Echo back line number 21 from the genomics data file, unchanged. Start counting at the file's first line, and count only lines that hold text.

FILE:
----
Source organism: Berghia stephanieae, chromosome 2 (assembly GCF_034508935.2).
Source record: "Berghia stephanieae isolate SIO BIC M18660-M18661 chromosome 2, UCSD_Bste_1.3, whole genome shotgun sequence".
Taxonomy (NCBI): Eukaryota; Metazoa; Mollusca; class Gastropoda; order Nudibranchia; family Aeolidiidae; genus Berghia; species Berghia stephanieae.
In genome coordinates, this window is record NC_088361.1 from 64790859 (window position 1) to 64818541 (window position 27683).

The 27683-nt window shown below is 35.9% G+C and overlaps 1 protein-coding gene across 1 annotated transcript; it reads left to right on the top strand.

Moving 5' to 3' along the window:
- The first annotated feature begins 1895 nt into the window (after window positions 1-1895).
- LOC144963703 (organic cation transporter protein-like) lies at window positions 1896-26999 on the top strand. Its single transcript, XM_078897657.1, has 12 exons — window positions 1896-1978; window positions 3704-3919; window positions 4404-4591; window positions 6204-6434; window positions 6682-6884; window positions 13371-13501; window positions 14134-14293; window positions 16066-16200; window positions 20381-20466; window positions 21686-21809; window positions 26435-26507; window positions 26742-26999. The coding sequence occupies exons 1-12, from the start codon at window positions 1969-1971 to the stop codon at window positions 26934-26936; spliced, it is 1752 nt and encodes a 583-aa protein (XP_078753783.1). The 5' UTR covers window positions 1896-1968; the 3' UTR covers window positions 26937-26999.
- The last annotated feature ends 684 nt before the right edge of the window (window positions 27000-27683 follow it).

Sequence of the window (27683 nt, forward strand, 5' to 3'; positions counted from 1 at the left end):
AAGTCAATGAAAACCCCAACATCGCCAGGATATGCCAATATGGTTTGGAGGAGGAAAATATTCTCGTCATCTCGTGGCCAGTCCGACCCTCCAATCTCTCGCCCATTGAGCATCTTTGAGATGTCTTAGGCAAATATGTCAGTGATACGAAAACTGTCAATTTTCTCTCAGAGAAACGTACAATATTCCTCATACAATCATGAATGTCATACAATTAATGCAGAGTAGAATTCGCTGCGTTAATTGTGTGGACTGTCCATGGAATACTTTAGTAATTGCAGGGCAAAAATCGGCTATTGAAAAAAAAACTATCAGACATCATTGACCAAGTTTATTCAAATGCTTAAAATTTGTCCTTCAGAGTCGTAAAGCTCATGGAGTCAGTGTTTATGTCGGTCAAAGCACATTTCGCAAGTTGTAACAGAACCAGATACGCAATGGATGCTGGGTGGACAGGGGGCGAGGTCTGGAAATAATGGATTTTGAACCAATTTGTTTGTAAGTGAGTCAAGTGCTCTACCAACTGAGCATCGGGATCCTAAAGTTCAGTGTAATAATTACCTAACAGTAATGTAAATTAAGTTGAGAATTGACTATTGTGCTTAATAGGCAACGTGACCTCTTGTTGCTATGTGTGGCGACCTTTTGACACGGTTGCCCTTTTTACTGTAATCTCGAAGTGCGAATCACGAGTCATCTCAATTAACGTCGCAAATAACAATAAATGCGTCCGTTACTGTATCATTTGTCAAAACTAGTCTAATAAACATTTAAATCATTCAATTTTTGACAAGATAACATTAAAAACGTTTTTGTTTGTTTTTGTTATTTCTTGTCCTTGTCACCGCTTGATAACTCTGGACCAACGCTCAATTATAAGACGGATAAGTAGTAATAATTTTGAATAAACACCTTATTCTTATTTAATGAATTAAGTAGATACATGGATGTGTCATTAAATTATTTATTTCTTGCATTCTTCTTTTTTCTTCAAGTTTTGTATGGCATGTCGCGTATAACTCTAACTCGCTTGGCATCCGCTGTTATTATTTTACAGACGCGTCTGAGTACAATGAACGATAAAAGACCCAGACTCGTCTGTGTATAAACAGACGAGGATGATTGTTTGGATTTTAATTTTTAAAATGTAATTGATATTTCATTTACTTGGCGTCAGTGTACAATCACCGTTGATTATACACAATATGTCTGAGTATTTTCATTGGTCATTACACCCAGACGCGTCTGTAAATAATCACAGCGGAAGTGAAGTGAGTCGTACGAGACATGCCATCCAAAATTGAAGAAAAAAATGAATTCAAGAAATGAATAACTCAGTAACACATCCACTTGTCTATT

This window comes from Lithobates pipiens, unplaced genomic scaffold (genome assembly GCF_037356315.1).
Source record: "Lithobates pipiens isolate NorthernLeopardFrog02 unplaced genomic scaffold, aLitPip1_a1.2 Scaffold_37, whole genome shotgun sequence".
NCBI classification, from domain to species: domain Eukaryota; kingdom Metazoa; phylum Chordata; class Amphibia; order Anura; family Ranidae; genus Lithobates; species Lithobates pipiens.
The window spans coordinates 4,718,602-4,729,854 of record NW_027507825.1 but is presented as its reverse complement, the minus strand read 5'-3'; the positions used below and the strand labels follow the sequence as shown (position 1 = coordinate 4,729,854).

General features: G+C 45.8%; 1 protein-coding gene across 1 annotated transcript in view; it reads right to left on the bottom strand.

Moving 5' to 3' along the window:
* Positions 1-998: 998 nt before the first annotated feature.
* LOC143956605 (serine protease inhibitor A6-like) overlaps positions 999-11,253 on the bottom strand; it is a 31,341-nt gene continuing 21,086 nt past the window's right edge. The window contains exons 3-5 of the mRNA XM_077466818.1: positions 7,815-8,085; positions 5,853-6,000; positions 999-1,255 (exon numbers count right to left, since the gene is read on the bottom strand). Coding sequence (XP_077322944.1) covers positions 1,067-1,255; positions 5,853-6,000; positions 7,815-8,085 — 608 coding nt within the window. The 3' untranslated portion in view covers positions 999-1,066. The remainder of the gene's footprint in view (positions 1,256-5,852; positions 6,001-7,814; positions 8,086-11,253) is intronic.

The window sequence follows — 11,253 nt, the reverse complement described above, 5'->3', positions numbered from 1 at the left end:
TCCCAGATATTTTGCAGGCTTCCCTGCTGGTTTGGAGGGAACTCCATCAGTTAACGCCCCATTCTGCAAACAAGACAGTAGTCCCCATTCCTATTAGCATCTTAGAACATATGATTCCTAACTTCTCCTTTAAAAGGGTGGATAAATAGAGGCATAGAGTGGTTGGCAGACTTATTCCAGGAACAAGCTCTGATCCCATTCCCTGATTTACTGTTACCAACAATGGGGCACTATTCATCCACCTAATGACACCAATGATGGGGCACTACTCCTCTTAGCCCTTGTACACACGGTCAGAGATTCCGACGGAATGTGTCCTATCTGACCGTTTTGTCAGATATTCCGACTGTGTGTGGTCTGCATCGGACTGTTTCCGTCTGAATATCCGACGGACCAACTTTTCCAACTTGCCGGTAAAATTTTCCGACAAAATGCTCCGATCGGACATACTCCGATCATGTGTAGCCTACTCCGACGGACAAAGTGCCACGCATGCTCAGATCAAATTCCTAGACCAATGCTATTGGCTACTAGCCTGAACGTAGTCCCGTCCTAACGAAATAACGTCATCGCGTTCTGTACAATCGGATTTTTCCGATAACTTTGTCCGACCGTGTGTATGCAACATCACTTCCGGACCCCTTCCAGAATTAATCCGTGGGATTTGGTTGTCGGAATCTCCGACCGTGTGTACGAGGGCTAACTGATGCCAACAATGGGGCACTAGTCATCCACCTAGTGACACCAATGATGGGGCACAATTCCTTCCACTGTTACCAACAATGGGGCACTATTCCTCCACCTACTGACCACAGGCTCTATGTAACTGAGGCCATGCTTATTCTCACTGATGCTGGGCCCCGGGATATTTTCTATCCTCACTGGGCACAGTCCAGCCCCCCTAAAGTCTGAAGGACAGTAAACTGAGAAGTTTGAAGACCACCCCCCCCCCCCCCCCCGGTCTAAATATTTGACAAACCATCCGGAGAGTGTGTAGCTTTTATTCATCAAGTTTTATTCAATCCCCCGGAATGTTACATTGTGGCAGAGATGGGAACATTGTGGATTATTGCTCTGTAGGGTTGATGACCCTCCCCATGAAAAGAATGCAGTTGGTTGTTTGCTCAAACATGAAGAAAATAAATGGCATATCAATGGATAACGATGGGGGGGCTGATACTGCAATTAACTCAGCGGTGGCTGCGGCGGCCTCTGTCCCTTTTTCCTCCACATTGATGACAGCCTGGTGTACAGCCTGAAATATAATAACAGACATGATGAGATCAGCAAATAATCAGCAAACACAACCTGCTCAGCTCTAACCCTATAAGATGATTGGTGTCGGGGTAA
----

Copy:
TCCCAGATATTTTGCAGGCTTCCCTGCTGGTTTGGAGGGAACTCCATCAGTTAACGCCCCATTCTGCAAACAAGACAGTAGTCCCCATTCCTATTAGCATCTTAGAACATATGATTCCTAACTTCTCCTTTAAAAGGGTGGATAAATAGAGGCATAGAGTGGTTGGCAGACTTATTCCAGGAACAAGCTCTGATCCCATTCCCTGATTTACTGTTACCAACAATGGGGCACTATTCATCCACCTAATGACACCAATGATGGGGCACTACTCCTCTTAGCCCTTGTACACACGGTCAGAGATTCCGACGGAATGTGTCCTATCTGACCGTTTTGTCAGATATTCCGACTGTGTGTGGTCTGCATCGGACTGTTTCCGTCTGAATATCCGACGGACCAACTTTTCCAACTTGCCGGTAAAATTTTCCGACAAAATGCTCCGATCGGACATACTCCGATCATGTGTAGCCTACTCCGACGGACAAAGTGCCACGCATGCTCAGATCAAATTCCTAGACCAATGCTATTGGCTACTAGCCTGAACGTAGTCCCGTCCTAACGAAATAACGTCATCGCGTTCTGTACAATCGGATTTTTCCGATAACTTTGTCCGACCGTGTGTATGCAACATCACTTCCGGACCCCTTCCAGAATTAATCCGTGGGATTTGGTTGTCGGAATCTCCGACCGTGTGTACGAGGGCTAACTGATGCCAACAATGGGGCACTAGTCATCCACCTAGTGACACCAATGATGGGGCACAATTCCTTCCACTGTTACCAACAATGGGGCACTATTCCTCCACCTACTGACCACAGGCTCTATGTAACTGAGGCCATGCTTATTCTCACTGATGCTGGGCCCCGGGATATTTTCTATCCTCACTGGGCACAGTCCAGCCCCCCTAAAGTCTGAAGGACAGTAAACTGAGAAGTTTGAAGACCACCCCCCCCCCCCCCCCCGGTCTAAATATTTGACAAACCATCCGGAGAGTGTGTAGCTTTTATTCATCAAGTTTTATTCAATCCCCCGGAATGTTACATTGTGGCAGAGATGGGAACATTGTGGATTATTGCTCTGTAGGGTTGATGACCCTCCCCATGAAAAGAATGCAGTTGGTTGTTTGCTCAAACATGAAGAAAATAAATGGCATATCAATGGATAACGATGGGGGGGCTGATACTGCAATTAACTCAGCGGTGGCTGCGGCGGCCTCTGTCCCTTTTTCCTCCACATTGATGACAGCCTGGTGTACAGCCTGAAATATAATAACAGACATGATGAGATCAGCAAATAATCAGCAAACACAACCTGCTCAGCTCTAACCCTATAAGATGATTGGTGTCGGGGTAA